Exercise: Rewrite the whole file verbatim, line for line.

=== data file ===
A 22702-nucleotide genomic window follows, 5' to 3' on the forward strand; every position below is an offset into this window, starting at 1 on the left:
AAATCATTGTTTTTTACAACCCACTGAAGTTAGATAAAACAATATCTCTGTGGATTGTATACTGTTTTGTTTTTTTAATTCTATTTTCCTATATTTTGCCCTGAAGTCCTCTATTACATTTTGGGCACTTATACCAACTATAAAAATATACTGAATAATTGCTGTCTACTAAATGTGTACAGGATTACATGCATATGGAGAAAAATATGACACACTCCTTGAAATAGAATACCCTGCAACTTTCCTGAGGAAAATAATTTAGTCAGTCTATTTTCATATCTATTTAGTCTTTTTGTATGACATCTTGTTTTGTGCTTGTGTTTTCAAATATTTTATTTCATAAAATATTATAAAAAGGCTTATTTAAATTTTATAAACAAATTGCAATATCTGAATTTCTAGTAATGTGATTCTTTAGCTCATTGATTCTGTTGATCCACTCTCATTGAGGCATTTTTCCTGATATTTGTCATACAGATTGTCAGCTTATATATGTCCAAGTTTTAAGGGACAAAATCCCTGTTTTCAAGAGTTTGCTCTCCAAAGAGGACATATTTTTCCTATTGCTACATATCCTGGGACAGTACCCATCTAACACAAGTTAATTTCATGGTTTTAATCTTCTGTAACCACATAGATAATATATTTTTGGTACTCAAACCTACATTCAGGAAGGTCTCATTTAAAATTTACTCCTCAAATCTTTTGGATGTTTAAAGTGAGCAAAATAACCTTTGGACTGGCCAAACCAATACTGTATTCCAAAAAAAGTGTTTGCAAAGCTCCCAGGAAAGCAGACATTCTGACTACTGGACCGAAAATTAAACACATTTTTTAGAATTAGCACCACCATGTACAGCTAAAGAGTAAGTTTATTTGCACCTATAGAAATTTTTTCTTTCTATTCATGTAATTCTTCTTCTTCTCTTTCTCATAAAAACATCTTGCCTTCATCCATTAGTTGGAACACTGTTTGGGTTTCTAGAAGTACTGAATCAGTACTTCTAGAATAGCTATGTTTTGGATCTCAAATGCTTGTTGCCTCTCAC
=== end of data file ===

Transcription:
A 22702-nucleotide genomic window follows, 5' to 3' on the forward strand; every position below is an offset into this window, starting at 1 on the left:
AAATCATTGTTTTTTACAACCCACTGAAGTTAGATAAAACAATATCTCTGTGGATTGTATACTGTTTTGTTTTTTTAATTCTATTTTCCTATATTTTGCCCTGAAGTCCTCTATTACATTTTGGGCACTTATACCAACTATAAAAATATACTGAATAATTGCTGTCTACTAAATGTGTACAGGATTACATGCATATGGAGAAAAATATGACACACTCCTTGAAATAGAATACCCTGCAACTTTCCTGAGGAAAATAATTTAGTCAGTCTATTTTCATATCTATTTAGTCTTTTTGTATGACATCTTGTTTTGTGCTTGTGTTTTCAAATATTTTATTTCATAAAATATTATAAAAAGGCTTATTTAAATTTTATAAACAAATTGCAATATCTGAATTTCTAGTAATGTGATTCTTTAGCTCATTGATTCTGTTGATCCACTCTCATTGAGGCATTTTTCCTGATATTTGTCATACAGATTGTCAGCTTATATATGTCCAAGTTTTAAGGGACAAAATCCCTGTTTTCAAGAGTTTGCTCTCCAAAGAGGACATATTTTTCCTATTGCTACATATCCTGGGACAGTACCCATCTAACACAAGTTAATTTCATGGTTTTAATCTTCTGTAACCACATAGATAATATATTTTTGGTACTCAAACCTACATTCAGGAAGGTCTCATTTAAAATTTACTCCTCAAATCTTTTGGATGTTTAAAGTGAGCAAAATAACCTTTGGACTGGCCAAACCAATACTGTATTCCAAAAAAAGTGTTTGCAAAGCTCCCAGGAAAGCAGACATTCTGACTACTGGACCGAAAATTAAACACATTTTTTAGAATTAGCACCACCATGTACAGCTAAAGAGTAAGTTTATTTGCACCTATAGAAATTTTTTCTTTCTATTCATGTAATTCTTCTTCTTCTCTTTCTCATAAAAACATCTTGCCTTCATCCATTAGTTGGAACACTGTTTGGGTTTCTAGAAGTACTGAATCAGTACTTCTAGAATAGCTATGTTTTGGATCTCAAATGCTTGTTGCCTCTCAC